Ghana CHWs explain how they conduct MDA

Ghana Experiences: Ghana provides a contrasting example. There five regions in central Ghana that are mostly non-endemic for LF but do have moderate malaria transmission In the south two regions with former LF MDA activity overlap with higher malaria endemicity While four northern regions have lower malaria parasite prevalence, they do have current and recent LF MDAs Community Directed Distributors work with LF MDA in Ghana

Conclusions: Malaria elimination will need a mix of strategies to be successful. Therefore, it is not too early for malaria and NTD program managers, as well as their respective donors, to begin comparing maps to identify possibilities for adapting ivermectin MDAs for malaria vector control. Even though one endemic disease is nearing control or elimination, the infrastructure put in place to accomplish this can be mobilized for other disease control efforts – as long as we map where interventions and resources have been targeted.

Could a Triple-Hit Hypothesis Explain the Pathway from Malaria in Pregnancy to Adverse Infant Neurodevelopmental Outcomes?

Harriet L. S. Lawford 1 , Mary C. Ghazawy 1 , Tessa R. Donaldson 2 , Jack Donaldson 3 , and  Samudragupta Bora 1 shared their researct at the Malaria World Congress in Melbourne this week and present their findings below.

  1. Mothers, Babies and Women’s Health Program, Mater Research Institute, Faculty of Medicine, The University of Queensland, Australia
  2. Department of Psychology, University of Canterbury, Christchurch, New Zealand
  3. Dunedin School of Medicine, University of Otago, Dunedin, New Zealand

Each year, millions of pregnant women in malaria-endemic areas are at risk of Plasmodium falciparum infection and the development of placental malaria. Given that malaria in pregnancy is known to contribute to a number of perinatal and infant deaths, this suggests that a significant proportion of live-births may have been exposed to placental malaria in utero. Whilst the neurodevelopmental consequences of cerebral malaria in children have been widely documented, there has been little focus on the impact of placental malaria on infant neurodevelopment.

This research gap is critical to address. Placental malaria is associated with adverse birth outcomes including preterm birth, low birthweight and intrauterine growth restriction, which themselves are well recognized independent risk factors for adverse short-term and long-term neurodevelopment. Furthermore, the additive effects of prenatal environmental and social factors on infant neurodevelopment remain poorly understood. Hence, we propose a Triple-Hit Hypothesis to explain the potential pathway from placental malaria to poor infant neurodevelopmental outcomes.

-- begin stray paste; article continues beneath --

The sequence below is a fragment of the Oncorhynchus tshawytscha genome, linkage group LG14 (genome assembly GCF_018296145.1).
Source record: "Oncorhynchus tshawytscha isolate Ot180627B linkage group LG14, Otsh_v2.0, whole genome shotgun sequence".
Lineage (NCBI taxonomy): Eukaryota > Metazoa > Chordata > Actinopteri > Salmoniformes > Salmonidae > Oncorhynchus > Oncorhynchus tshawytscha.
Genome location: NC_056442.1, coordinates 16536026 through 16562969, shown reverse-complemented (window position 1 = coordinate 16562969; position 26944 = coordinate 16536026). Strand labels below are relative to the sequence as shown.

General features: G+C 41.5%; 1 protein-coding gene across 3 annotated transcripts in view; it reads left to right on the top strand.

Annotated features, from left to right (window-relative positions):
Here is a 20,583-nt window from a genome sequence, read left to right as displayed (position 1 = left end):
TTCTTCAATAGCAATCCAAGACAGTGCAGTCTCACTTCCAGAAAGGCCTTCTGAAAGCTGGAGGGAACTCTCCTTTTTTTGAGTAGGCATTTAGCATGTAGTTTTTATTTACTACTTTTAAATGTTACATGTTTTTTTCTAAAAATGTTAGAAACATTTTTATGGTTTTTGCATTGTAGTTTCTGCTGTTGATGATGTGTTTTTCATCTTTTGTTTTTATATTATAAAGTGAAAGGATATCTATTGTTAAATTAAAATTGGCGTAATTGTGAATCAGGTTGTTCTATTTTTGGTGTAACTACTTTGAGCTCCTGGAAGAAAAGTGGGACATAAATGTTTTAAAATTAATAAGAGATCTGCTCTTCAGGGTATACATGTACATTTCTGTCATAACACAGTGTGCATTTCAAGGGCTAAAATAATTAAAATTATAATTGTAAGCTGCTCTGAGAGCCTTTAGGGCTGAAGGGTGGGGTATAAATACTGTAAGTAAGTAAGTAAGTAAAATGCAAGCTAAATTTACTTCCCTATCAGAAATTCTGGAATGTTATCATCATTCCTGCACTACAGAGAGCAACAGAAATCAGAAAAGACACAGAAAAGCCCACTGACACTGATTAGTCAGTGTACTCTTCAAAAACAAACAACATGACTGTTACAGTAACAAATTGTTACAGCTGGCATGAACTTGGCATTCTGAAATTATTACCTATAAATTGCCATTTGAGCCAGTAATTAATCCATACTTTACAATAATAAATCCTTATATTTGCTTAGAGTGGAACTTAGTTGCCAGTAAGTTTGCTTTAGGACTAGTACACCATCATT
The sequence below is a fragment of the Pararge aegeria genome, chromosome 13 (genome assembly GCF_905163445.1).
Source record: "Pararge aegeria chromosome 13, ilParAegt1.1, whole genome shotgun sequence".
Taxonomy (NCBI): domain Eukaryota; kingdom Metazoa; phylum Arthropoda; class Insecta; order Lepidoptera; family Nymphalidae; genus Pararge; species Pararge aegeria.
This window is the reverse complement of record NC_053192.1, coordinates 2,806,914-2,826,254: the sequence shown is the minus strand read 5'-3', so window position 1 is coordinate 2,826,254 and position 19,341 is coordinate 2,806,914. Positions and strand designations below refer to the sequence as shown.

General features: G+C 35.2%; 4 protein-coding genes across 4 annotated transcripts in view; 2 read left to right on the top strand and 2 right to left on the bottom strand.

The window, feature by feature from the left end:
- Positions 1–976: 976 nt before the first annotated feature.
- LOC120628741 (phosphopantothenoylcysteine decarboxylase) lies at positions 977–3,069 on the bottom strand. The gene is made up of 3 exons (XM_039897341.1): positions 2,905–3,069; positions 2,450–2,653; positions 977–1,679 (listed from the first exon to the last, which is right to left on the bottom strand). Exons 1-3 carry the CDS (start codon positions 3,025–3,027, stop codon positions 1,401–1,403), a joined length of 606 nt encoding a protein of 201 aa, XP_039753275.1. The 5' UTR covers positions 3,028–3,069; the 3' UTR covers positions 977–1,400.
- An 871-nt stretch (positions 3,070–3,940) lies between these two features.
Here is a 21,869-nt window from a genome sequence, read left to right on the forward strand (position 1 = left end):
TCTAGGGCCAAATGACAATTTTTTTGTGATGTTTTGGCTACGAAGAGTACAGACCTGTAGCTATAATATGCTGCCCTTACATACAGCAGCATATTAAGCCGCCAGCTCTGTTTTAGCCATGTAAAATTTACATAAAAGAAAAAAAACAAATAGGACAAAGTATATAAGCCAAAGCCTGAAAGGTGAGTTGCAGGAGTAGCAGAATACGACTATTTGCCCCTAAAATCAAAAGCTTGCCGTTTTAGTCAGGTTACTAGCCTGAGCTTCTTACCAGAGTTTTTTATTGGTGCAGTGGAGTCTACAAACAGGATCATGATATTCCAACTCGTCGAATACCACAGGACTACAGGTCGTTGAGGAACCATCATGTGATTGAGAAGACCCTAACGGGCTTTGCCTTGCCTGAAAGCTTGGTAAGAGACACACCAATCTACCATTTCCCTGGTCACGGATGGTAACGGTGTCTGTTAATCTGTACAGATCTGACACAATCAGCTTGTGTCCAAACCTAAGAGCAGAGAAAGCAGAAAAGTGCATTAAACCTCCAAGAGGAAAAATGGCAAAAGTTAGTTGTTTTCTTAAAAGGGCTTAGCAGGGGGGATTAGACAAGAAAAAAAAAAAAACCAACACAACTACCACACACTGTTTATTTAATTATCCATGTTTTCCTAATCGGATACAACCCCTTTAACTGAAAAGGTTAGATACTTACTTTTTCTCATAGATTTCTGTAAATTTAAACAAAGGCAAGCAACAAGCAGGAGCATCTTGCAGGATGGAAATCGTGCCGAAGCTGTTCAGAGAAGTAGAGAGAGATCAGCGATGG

As per our hypothesis, prenatal socioeconomic, environmental and maternal factors represent the first-hit that influences the risk of developing placental malaria. Poverty and low socioeconomic status are known to increase the likelihood of malaria infection, as well as negatively influence access to and uptake of malaria treatment and prevention tools. The use of sulfadoxine-pyrimethamine in resistant areas has been seen to increase placental inflammation and parasitisation, as well as the proportion of resistant parasites, which can lead to more severe placental infection. Lastly, maternal factors, including parity and age, are known to influence the likelihood of placental malaria; the risk of placental malaria among primigravidae is 2-4 times higher than multigravidae, and is seen to increase with decreasing age

The second-hit is represented by the direct activation of maternal immuno-inflammatory factors in response to placental malaria and resultant placental dysfunction. The infiltration of maternal immune and inflammatory factors and placental histopathological changes, such as thickening of the trophoblastic basement membrane, can cause mechanical blockage of materno-foetal oxygen and nutrient exchange, leading to hypoxic conditions and oxidative stress as well as impaired placental vascularisation. Evidence from the literature also suggests activation of complement and a TH1/TH2 imbalance, further contributing to the maternal immunological response.